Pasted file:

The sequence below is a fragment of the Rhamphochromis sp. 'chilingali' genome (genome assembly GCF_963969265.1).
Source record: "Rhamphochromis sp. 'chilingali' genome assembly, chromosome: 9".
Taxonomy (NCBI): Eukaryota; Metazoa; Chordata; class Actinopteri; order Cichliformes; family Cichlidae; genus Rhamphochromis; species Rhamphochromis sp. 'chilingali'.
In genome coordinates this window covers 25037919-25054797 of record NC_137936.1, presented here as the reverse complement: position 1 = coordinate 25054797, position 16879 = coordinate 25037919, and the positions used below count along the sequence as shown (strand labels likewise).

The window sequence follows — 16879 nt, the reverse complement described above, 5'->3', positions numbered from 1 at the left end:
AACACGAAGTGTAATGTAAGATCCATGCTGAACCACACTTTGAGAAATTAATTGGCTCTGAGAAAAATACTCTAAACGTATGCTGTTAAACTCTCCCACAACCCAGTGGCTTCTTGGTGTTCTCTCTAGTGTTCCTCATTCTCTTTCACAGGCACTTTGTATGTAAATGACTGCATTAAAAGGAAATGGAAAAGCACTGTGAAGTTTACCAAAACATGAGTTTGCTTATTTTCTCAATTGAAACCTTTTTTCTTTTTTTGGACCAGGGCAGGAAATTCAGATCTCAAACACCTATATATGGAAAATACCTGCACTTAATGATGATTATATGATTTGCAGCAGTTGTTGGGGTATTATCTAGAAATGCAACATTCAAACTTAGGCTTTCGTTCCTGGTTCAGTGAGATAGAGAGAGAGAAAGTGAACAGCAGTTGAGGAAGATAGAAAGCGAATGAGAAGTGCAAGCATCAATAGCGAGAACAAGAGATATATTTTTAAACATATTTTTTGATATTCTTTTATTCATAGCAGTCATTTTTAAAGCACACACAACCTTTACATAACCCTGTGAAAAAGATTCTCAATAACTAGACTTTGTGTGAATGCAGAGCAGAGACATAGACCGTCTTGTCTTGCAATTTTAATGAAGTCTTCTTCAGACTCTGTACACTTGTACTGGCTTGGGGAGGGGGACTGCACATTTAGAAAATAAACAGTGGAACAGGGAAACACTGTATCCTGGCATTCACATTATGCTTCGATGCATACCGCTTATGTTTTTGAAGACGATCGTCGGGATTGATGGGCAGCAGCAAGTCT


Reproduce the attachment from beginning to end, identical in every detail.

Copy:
The sequence below is a fragment of the Rhamphochromis sp. 'chilingali' genome (genome assembly GCF_963969265.1).
Source record: "Rhamphochromis sp. 'chilingali' genome assembly, chromosome: 9".
Taxonomy (NCBI): Eukaryota; Metazoa; Chordata; class Actinopteri; order Cichliformes; family Cichlidae; genus Rhamphochromis; species Rhamphochromis sp. 'chilingali'.
In genome coordinates this window covers 25037919-25054797 of record NC_137936.1, presented here as the reverse complement: position 1 = coordinate 25054797, position 16879 = coordinate 25037919, and the positions used below count along the sequence as shown (strand labels likewise).

The window sequence follows — 16879 nt, the reverse complement described above, 5'->3', positions numbered from 1 at the left end:
AACACGAAGTGTAATGTAAGATCCATGCTGAACCACACTTTGAGAAATTAATTGGCTCTGAGAAAAATACTCTAAACGTATGCTGTTAAACTCTCCCACAACCCAGTGGCTTCTTGGTGTTCTCTCTAGTGTTCCTCATTCTCTTTCACAGGCACTTTGTATGTAAATGACTGCATTAAAAGGAAATGGAAAAGCACTGTGAAGTTTACCAAAACATGAGTTTGCTTATTTTCTCAATTGAAACCTTTTTTCTTTTTTTGGACCAGGGCAGGAAATTCAGATCTCAAACACCTATATATGGAAAATACCTGCACTTAATGATGATTATATGATTTGCAGCAGTTGTTGGGGTATTATCTAGAAATGCAACATTCAAACTTAGGCTTTCGTTCCTGGTTCAGTGAGATAGAGAGAGAGAAAGTGAACAGCAGTTGAGGAAGATAGAAAGCGAATGAGAAGTGCAAGCATCAATAGCGAGAACAAGAGATATATTTTTAAACATATTTTTTGATATTCTTTTATTCATAGCAGTCATTTTTAAAGCACACACAACCTTTACATAACCCTGTGAAAAAGATTCTCAATAACTAGACTTTGTGTGAATGCAGAGCAGAGACATAGACCGTCTTGTCTTGCAATTTTAATGAAGTCTTCTTCAGACTCTGTACACTTGTACTGGCTTGGGGAGGGGGACTGCACATTTAGAAAATAAACAGTGGAACAGGGAAACACTGTATCCTGGCATTCACATTATGCTTCGATGCATACCGCTTATGTTTTTGAAGACGATCGTCGGGATTGATGGGCAGCAGCAAGTCT